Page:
It seems that you're in Germany. We have a dedicated site for Germany. This book presents results of scientific studies ranging from hydrological modelling to water management and policy issues in the Nile River basin. It examines the physical, hydrometeorological and hydrogeological description of the basin along with analysis in understanding the hydrological processes of the basin under the changing land-use stemming from population pressure and increased natural resources tapping. Audience This book will be of interest to researchers, practitioners, water resources mangers, policy makers as well as graduate and undergraduate students.

Nile River Basin: Hydrology, Climate and Water Use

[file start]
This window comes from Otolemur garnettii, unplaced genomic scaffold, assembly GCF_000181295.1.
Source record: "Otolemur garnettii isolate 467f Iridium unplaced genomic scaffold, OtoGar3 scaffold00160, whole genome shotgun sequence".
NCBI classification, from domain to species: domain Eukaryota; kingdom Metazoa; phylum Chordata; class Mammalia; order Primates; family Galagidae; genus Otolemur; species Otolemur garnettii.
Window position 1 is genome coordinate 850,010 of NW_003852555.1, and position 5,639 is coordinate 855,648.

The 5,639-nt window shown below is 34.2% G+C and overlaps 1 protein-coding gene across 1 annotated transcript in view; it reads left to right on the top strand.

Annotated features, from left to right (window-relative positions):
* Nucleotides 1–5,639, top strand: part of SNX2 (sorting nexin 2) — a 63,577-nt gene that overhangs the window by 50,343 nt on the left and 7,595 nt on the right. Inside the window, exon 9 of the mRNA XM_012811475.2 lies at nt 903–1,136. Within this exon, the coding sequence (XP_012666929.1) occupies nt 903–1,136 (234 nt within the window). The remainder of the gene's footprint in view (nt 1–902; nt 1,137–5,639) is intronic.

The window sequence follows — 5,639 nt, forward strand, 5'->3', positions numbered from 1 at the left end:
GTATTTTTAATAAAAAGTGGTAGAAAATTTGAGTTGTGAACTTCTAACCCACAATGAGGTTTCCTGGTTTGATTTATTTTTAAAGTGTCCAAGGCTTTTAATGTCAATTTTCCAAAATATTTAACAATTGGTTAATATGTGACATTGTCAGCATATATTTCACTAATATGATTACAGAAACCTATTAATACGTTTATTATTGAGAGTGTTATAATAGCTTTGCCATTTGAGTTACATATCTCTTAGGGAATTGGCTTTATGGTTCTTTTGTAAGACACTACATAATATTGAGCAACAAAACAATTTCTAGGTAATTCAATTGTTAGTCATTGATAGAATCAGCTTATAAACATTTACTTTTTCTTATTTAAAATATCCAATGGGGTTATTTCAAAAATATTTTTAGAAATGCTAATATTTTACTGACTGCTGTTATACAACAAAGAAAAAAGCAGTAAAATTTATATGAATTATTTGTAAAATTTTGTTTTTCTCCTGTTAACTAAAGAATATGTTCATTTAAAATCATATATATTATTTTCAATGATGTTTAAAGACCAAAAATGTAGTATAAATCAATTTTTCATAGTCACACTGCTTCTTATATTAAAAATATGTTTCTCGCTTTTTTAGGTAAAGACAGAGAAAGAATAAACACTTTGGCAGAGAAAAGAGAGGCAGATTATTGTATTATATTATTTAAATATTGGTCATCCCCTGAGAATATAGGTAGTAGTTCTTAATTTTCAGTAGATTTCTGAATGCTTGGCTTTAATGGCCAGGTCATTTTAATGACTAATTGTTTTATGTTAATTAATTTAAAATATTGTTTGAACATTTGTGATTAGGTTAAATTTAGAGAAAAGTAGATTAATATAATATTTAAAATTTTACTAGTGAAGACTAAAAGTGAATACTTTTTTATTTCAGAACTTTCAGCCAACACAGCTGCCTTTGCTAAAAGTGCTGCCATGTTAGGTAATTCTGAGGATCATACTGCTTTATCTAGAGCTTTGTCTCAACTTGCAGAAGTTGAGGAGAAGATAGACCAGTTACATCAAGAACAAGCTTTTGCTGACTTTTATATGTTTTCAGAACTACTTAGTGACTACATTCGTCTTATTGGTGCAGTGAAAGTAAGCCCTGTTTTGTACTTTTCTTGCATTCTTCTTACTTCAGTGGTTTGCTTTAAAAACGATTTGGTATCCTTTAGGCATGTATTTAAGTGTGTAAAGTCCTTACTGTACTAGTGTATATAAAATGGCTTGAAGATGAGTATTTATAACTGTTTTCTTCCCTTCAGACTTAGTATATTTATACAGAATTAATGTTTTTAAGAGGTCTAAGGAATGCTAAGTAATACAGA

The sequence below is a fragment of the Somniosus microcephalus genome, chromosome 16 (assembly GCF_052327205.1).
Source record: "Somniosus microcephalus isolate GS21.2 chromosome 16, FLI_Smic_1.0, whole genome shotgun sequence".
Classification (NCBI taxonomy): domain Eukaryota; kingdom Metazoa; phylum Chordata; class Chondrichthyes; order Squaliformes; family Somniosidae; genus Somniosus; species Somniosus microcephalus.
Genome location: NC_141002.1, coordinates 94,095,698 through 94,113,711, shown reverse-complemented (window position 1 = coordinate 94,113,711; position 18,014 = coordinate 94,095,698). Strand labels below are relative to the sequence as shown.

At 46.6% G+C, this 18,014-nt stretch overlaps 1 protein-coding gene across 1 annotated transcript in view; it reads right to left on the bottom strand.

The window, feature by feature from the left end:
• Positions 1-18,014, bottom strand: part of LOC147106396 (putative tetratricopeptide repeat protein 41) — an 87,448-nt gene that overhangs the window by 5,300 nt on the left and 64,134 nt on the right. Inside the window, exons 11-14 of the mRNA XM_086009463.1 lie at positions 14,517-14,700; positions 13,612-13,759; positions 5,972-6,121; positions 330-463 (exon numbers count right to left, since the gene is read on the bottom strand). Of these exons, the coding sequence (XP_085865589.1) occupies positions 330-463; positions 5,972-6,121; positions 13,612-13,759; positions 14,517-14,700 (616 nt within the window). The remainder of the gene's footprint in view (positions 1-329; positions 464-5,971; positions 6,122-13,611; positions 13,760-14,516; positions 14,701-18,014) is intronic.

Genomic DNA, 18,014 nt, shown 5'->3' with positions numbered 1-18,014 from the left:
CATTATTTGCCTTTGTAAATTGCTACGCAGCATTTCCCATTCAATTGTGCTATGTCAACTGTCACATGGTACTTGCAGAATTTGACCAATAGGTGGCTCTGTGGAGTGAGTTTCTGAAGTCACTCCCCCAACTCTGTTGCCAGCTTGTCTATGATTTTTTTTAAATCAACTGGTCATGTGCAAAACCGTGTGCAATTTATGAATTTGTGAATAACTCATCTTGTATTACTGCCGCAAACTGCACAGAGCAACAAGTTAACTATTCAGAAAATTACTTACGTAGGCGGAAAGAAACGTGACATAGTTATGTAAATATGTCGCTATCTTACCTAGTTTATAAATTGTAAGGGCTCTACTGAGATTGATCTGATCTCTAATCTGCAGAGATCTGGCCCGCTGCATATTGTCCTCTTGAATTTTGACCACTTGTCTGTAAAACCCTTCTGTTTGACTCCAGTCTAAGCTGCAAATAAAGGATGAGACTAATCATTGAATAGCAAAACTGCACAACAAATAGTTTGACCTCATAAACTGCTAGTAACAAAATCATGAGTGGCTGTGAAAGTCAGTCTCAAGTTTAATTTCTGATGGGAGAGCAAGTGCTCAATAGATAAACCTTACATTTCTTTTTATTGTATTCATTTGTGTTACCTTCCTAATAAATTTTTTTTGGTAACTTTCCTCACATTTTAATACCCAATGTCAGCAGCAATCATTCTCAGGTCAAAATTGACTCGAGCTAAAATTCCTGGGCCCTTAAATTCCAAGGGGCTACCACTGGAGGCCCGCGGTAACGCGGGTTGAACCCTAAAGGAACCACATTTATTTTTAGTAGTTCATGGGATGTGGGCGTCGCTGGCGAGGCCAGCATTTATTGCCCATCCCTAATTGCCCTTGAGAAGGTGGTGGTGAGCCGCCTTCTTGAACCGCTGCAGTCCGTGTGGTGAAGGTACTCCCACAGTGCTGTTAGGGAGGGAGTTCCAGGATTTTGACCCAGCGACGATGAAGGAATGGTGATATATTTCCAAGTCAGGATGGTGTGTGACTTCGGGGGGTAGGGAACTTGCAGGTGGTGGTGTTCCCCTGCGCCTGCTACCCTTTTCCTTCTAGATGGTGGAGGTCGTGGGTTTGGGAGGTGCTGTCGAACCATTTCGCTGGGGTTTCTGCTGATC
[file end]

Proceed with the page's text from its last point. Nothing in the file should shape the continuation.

A water resource modeling process is demonstrated to support multistakeholder negotiations over transboundary management of the Nile River. This process addresses the challenge of identifying management options of new hydraulic infrastructure that potentially affects downstream coriparian nations and how the management of existing infrastructure can be adapted. The method includes an exploration of potential management decisions using a multiobjective evolutionary algorithm, intertwined with an iterative process of formulating cooperative strategies to overcome technical and political barriers faced in a transboundary negotiation. The results demonstrate that a lack of coordination is likely to be harmful to downstream riparians and suggest that adaptations to infrastructure in Sudan and Egypt can reduce risks to water supplies and energy generation. Although risks can be substantially reduced by agreed releases from the GERD and basic adaptations to the High Aswan Dam, these measures are still insufficient to assure that no additional risk is assumed by Egypt. The method then demonstrates how improvements to water security for both downstream riparians can be achieved through dynamic adaptation of the operation of the GERD during drought conditions. Finally, the paper demonstrates how the robustness of potential management arrangements can be evaluated considering potential effects of climate change, including increased interannual variability and highly uncertain changes such as increases in the future persistence of droughts.